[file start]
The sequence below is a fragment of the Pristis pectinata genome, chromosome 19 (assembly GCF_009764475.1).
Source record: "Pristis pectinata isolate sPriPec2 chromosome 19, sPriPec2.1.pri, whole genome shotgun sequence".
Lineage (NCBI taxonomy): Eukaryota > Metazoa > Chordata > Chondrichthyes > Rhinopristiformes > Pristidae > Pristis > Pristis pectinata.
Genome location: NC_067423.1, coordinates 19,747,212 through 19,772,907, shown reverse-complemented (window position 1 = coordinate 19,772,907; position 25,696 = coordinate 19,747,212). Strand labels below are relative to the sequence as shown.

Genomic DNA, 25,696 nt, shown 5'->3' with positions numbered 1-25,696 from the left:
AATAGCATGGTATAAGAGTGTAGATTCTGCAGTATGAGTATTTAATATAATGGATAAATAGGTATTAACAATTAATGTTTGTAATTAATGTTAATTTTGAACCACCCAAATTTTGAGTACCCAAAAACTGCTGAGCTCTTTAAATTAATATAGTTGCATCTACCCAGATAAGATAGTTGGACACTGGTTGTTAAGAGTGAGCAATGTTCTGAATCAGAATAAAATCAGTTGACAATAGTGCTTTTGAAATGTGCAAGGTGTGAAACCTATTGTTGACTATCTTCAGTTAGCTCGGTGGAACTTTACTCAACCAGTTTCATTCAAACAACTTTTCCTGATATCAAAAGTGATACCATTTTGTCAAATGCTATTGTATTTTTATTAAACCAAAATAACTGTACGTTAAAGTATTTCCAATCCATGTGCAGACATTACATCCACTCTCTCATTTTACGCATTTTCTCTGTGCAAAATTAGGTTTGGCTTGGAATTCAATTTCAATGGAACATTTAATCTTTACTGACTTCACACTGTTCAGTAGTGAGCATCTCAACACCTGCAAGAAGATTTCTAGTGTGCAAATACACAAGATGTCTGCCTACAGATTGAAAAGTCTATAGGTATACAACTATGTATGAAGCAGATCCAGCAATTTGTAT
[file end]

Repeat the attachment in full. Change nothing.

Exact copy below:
The sequence below is a fragment of the Pristis pectinata genome, chromosome 19 (assembly GCF_009764475.1).
Source record: "Pristis pectinata isolate sPriPec2 chromosome 19, sPriPec2.1.pri, whole genome shotgun sequence".
Lineage (NCBI taxonomy): Eukaryota > Metazoa > Chordata > Chondrichthyes > Rhinopristiformes > Pristidae > Pristis > Pristis pectinata.
Genome location: NC_067423.1, coordinates 19,747,212 through 19,772,907, shown reverse-complemented (window position 1 = coordinate 19,772,907; position 25,696 = coordinate 19,747,212). Strand labels below are relative to the sequence as shown.

Genomic DNA, 25,696 nt, shown 5'->3' with positions numbered 1-25,696 from the left:
AATAGCATGGTATAAGAGTGTAGATTCTGCAGTATGAGTATTTAATATAATGGATAAATAGGTATTAACAATTAATGTTTGTAATTAATGTTAATTTTGAACCACCCAAATTTTGAGTACCCAAAAACTGCTGAGCTCTTTAAATTAATATAGTTGCATCTACCCAGATAAGATAGTTGGACACTGGTTGTTAAGAGTGAGCAATGTTCTGAATCAGAATAAAATCAGTTGACAATAGTGCTTTTGAAATGTGCAAGGTGTGAAACCTATTGTTGACTATCTTCAGTTAGCTCGGTGGAACTTTACTCAACCAGTTTCATTCAAACAACTTTTCCTGATATCAAAAGTGATACCATTTTGTCAAATGCTATTGTATTTTTATTAAACCAAAATAACTGTACGTTAAAGTATTTCCAATCCATGTGCAGACATTACATCCACTCTCTCATTTTACGCATTTTCTCTGTGCAAAATTAGGTTTGGCTTGGAATTCAATTTCAATGGAACATTTAATCTTTACTGACTTCACACTGTTCAGTAGTGAGCATCTCAACACCTGCAAGAAGATTTCTAGTGTGCAAATACACAAGATGTCTGCCTACAGATTGAAAAGTCTATAGGTATACAACTATGTATGAAGCAGATCCAGCAATTTGTAT